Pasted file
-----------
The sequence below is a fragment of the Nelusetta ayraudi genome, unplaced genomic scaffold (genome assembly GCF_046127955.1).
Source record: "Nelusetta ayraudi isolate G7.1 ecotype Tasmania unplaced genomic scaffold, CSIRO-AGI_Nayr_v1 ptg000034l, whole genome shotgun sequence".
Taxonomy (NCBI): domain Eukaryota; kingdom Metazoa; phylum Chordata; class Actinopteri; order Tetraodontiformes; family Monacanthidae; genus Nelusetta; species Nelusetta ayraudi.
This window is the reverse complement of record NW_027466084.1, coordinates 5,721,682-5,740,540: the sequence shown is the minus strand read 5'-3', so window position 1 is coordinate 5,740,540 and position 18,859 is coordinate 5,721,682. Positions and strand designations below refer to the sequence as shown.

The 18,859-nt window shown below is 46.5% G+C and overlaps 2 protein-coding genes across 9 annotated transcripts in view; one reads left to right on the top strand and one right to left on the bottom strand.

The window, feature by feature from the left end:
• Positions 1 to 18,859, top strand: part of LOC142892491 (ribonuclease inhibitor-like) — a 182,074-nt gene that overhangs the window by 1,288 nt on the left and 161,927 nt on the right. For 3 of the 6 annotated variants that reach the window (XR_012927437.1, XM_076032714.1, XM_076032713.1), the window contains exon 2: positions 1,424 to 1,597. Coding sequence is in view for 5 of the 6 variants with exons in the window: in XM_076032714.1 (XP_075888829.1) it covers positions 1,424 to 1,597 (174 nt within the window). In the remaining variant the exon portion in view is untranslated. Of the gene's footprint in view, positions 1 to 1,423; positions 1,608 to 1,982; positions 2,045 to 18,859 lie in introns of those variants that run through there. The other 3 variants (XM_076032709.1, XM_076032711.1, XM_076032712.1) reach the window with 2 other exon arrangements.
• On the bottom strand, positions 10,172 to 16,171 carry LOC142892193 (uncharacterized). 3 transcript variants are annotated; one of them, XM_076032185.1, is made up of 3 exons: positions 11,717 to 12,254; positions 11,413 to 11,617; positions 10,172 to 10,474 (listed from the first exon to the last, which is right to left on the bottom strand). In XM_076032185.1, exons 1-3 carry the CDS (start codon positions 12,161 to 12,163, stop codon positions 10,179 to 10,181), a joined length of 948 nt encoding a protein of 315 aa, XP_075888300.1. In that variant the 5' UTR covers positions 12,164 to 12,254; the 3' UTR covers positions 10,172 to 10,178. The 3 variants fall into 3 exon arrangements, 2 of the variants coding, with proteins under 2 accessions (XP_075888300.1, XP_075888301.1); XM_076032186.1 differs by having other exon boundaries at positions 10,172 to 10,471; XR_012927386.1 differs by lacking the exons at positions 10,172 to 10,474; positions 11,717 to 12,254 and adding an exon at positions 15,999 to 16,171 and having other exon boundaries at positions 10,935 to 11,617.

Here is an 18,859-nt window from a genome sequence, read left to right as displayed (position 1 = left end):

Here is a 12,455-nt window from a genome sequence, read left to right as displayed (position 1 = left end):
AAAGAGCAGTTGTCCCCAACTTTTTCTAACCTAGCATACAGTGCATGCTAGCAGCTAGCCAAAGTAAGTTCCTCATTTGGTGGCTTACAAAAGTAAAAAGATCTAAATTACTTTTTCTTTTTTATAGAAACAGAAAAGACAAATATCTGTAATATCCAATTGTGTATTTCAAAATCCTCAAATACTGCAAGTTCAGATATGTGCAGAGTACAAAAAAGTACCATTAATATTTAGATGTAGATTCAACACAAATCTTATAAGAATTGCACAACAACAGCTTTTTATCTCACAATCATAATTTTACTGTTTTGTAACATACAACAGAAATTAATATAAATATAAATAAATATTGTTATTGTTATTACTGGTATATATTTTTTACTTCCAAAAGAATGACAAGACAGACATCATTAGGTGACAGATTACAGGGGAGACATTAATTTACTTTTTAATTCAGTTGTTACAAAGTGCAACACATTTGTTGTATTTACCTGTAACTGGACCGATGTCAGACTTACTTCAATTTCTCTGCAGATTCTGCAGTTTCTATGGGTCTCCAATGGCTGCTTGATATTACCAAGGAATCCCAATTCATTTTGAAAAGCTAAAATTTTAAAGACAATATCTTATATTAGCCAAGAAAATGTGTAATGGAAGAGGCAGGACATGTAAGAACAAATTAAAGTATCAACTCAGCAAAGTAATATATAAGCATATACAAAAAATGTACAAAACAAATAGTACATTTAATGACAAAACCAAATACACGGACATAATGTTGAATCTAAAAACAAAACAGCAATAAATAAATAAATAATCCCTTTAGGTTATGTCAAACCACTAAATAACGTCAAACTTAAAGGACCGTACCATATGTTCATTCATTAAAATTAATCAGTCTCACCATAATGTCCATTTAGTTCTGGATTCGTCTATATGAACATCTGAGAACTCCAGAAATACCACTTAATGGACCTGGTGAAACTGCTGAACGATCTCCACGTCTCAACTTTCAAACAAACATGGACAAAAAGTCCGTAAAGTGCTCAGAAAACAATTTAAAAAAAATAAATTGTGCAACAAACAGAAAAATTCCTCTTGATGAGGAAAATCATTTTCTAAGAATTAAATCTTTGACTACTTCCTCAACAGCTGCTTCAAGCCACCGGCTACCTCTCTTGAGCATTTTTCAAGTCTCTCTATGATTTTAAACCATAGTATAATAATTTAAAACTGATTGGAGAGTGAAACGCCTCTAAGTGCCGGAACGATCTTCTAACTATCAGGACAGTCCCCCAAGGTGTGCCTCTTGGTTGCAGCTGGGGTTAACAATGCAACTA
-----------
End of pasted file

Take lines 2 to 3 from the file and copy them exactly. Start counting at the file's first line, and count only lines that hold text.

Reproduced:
Source record: "Nelusetta ayraudi isolate G7.1 ecotype Tasmania unplaced genomic scaffold, CSIRO-AGI_Nayr_v1 ptg000034l, whole genome shotgun sequence".
Taxonomy (NCBI): domain Eukaryota; kingdom Metazoa; phylum Chordata; class Actinopteri; order Tetraodontiformes; family Monacanthidae; genus Nelusetta; species Nelusetta ayraudi.